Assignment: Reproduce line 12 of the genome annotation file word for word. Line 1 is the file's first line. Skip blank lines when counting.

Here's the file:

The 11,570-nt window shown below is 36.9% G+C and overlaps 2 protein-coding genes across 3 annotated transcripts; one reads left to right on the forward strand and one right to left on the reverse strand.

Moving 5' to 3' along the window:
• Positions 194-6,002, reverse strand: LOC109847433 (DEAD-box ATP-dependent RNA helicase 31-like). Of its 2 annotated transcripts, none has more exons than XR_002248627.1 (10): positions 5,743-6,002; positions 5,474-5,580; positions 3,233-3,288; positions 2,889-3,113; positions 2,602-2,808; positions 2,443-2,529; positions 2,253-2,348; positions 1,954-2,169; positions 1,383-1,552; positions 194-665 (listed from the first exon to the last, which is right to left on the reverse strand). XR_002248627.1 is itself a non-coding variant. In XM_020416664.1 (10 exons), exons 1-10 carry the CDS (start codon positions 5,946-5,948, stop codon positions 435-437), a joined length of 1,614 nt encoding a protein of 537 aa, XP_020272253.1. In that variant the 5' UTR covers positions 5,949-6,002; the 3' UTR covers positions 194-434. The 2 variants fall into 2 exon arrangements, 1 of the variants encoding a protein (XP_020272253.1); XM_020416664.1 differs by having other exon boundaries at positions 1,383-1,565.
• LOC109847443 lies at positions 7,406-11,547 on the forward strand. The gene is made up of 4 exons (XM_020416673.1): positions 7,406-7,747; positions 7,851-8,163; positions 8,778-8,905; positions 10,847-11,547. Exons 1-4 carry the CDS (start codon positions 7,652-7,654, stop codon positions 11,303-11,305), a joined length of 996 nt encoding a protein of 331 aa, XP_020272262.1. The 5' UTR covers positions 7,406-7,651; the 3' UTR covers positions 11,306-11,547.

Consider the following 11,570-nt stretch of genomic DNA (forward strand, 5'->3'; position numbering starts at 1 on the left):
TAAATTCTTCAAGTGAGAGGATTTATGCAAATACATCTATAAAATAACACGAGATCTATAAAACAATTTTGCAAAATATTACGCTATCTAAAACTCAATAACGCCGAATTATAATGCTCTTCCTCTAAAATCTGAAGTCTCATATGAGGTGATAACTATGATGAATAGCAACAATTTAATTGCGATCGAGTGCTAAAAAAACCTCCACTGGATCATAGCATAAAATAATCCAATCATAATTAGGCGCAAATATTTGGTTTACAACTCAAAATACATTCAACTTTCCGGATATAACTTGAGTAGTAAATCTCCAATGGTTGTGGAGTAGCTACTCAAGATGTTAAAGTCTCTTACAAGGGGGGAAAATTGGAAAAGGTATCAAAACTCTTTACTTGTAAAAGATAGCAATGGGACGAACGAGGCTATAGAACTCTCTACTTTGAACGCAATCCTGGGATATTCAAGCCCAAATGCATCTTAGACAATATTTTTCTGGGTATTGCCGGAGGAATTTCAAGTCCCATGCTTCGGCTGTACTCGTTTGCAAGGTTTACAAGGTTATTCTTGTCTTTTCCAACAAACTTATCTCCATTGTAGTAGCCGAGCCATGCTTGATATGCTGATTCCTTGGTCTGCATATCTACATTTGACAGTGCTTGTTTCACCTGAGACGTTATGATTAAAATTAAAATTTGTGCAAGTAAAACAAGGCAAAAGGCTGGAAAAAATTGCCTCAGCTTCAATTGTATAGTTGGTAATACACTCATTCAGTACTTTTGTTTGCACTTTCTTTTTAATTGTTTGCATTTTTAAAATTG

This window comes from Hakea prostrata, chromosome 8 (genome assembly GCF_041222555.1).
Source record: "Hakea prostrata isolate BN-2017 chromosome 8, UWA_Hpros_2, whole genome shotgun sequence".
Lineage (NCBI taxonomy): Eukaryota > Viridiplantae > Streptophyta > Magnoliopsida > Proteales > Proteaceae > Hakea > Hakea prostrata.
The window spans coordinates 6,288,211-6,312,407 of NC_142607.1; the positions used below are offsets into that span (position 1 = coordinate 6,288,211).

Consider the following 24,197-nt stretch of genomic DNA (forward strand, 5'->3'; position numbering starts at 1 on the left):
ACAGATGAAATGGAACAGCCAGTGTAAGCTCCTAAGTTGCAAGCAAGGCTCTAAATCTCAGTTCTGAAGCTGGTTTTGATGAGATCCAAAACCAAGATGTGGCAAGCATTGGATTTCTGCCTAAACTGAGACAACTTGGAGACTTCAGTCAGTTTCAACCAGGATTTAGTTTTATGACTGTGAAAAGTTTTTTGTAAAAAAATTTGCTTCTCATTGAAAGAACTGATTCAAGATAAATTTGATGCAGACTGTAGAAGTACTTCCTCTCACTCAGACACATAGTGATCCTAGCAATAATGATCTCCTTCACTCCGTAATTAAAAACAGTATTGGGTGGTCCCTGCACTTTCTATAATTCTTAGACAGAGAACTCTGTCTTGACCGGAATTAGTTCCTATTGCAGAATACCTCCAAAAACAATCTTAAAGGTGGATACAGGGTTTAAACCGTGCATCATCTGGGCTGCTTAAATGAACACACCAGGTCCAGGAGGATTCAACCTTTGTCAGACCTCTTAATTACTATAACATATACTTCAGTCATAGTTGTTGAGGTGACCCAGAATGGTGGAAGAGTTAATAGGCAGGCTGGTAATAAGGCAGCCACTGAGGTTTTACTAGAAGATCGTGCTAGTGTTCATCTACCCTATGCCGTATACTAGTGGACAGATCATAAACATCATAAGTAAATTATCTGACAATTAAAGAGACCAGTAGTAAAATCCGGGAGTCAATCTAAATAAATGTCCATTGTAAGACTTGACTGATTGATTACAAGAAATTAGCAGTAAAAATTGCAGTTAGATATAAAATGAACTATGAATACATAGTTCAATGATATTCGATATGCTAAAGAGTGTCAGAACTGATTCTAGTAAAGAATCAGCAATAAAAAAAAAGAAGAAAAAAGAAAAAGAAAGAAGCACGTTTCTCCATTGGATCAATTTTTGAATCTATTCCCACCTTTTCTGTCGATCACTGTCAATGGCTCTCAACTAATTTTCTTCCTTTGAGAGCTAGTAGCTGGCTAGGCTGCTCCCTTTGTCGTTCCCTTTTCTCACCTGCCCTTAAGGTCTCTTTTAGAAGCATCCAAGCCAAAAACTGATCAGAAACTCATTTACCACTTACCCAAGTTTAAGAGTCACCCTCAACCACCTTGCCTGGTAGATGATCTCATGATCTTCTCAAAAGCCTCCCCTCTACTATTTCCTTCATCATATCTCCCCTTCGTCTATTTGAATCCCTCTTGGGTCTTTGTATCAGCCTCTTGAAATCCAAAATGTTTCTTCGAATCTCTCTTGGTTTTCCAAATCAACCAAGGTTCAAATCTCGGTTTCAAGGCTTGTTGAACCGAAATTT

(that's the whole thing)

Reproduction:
ACAGATGAAATGGAACAGCCAGTGTAAGCTCCTAAGTTGCAAGCAAGGCTCTAAATCTCAGTTCTGAAGCTGGTTTTGATGAGATCCAAAACCAAGATGTGGCAAGCATTGGATTTCTGCCTAAACTGAGACAACTTGGAGACTTCAGTCAGTTTCAACCAGGATTTAGTTTTATGACTGTGAAAAGTTTTTTGTAAAAAAATTTGCTTCTCATTGAAAGAACTGATTCAAGATAAATTTGATGCAGACTGTAGAAGTACTTCCTCTCACTCAGACACATAGTGATCCTAGCAATAATGATCTCCTTCACTCCGTAATTAAAAACAGTATTGGGTGGTCCCTGCACTTTCTATAATTCTTAGACAGAGAACTCTGTCTTGACCGGAATTAGTTCCTATTGCAGAATACCTCCAAAAACAATCTTAAAGGTGGATACAGGGTTTAAACCGTGCATCATCTGGGCTGCTTAAATGAACACACCAGGTCCAGGAGGATTCAACCTTTGTCAGACCTCTTAATTACTATAACATATACTTCAGTCATAGTTGTTGAGGTGACCCAGAATGGTGGAAGAGTTAATAGGCAGGCTGGTAATAAGGCAGCCACTGAGGTTTTACTAGAAGATCGTGCTAGTGTTCATCTACCCTATGCCGTATACTAGTGGACAGATCATAAACATCATAAGTAAATTATCTGACAATTAAAGAGACCAGTAGTAAAATCCGGGAGTCAATCTAAATAAATGTCCATTGTAAGACTTGACTGATTGATTACAAGAAATTAGCAGTAAAAATTGCAGTTAGATATAAAATGAACTATGAATACATAGTTCAATGATATTCGATATGCTAAAGAGTGTCAGAACTGATTCTAGTAAAGAATCAGCAATAAAAAAAAAGAAGAAAAAAGAAAAAGAAAGAAGCACGTTTCTCCATTGGATCAATTTTTGAATCTATTCCCACCTTTTCTGTCGATCACTGTCAATGGCTCTCAACTAATTTTCTTCCTTTGAGAGCTAGTAGCTGGCTAGGCTGCTCCCTTTGTCGTTCCCTTTTCTCACCTGCCCTTAAGGTCTCTTTTAGAAGCATCCAAGCCAAAAACTGATCAGAAACTCATTTACCACTTACCCAAGTTTAAGAGTCACCCTCAACCACCTTGCCTGGTAGATGATCTCATGATCTTCTCAAAAGCCTCCCCTCTACTATTTCCTTCATCATATCTCCCCTTCGTCTATTTGAATCCCTCTTGGGTCTTTGTATCAGCCTCTTGAAATCCAAAATGTTTCTTCGAATCTCTCTTGGTTTTCCAAATCAACCAAGGTTCAAATCTCGGTTTCAAGGCTTGTTGAACCGAAATTT